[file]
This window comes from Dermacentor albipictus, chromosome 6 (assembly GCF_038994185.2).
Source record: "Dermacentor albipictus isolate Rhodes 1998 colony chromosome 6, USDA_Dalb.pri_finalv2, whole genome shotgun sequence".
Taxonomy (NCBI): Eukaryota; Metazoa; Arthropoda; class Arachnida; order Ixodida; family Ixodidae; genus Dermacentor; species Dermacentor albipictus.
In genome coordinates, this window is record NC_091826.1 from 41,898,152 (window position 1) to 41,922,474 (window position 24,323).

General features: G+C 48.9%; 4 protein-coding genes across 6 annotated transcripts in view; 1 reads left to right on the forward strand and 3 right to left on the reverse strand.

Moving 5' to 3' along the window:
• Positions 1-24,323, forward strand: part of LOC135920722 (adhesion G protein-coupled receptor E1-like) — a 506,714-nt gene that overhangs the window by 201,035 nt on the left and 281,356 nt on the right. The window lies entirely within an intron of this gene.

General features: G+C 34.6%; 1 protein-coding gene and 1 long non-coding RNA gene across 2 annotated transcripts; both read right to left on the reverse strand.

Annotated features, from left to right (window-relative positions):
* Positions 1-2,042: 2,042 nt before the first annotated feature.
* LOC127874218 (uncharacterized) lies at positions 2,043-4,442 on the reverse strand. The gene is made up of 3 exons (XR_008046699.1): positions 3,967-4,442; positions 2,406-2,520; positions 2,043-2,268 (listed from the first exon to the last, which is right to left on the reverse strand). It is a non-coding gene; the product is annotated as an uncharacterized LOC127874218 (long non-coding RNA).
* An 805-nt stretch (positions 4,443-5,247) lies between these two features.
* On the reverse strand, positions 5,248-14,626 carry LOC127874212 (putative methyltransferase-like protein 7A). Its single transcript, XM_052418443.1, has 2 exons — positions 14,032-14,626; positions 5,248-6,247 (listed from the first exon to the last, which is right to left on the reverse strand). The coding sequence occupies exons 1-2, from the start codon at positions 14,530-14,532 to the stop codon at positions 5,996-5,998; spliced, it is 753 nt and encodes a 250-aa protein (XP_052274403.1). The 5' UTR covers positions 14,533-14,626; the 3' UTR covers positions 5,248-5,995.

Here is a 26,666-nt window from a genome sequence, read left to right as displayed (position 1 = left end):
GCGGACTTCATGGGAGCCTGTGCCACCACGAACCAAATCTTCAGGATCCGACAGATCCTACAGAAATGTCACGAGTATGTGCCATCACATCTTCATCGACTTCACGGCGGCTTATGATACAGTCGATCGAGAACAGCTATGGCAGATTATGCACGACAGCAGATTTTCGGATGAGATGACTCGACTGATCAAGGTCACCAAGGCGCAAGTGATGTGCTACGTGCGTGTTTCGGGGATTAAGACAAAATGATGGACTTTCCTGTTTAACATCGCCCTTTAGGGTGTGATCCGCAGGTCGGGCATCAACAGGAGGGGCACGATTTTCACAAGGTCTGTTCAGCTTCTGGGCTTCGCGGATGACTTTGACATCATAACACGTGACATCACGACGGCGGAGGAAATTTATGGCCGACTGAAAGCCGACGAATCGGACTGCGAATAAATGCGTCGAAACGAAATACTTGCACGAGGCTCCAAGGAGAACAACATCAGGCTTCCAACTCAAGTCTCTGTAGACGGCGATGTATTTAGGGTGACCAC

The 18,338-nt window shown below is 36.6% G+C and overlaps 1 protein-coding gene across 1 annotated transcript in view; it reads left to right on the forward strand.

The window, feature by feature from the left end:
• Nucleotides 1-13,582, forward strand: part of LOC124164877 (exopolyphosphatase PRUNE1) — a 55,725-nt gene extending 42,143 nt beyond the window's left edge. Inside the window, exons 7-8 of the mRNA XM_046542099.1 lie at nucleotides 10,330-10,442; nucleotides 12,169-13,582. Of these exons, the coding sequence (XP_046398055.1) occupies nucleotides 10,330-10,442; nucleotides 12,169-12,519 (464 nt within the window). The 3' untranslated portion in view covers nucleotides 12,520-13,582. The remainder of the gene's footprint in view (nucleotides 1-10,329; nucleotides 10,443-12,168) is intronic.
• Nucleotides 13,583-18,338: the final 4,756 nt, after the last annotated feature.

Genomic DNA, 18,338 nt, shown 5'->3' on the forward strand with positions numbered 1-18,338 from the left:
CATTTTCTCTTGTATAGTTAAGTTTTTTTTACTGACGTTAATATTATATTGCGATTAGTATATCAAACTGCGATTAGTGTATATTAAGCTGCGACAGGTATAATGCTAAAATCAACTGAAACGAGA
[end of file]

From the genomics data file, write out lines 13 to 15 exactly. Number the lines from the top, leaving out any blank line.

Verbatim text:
* On the reverse strand, positions 5,248-14,626 carry LOC127874212 (putative methyltransferase-like protein 7A). Its single transcript, XM_052418443.1, has 2 exons — positions 14,032-14,626; positions 5,248-6,247 (listed from the first exon to the last, which is right to left on the reverse strand). The coding sequence occupies exons 1-2, from the start codon at positions 14,530-14,532 to the stop codon at positions 5,996-5,998; spliced, it is 753 nt and encodes a 250-aa protein (XP_052274403.1). The 5' UTR covers positions 14,533-14,626; the 3' UTR covers positions 5,248-5,995.

Here is a 26,666-nt window from a genome sequence, read left to right as displayed (position 1 = left end):
GCGGACTTCATGGGAGCCTGTGCCACCACGAACCAAATCTTCAGGATCCGACAGATCCTACAGAAATGTCACGAGTATGTGCCATCACATCTTCATCGACTTCACGGCGGCTTATGATACAGTCGATCGAGAACAGCTATGGCAGATTATGCACGACAGCAGATTTTCGGATGAGATGACTCGACTGATCAAGGTCACCAAGGCGCAAGTGATGTGCTACGTGCGTGTTTCGGGGATTAAGACAAAATGATGGACTTTCCTGTTTAACATCGCCCTTTAGGGTGTGATCCGCAGGTCGGGCATCAACAGGAGGGGCACGATTTTCACAAGGTCTGTTCAGCTTCTGGGCTTCGCGGATGACTTTGACATCATAACACGTGACATCACGACGGCGGAGGAAATTTATGGCCGACTGAAAGCCGACGAATCGGACTGCGAATAAATGCGTCGAAACGAAATACTTGCACGAGGCTCCAAGGAGAACAACATCAGGCTTCCAACTCAAGTCTCTGTAGACGGCGATGTATTTAGGGTGACCAC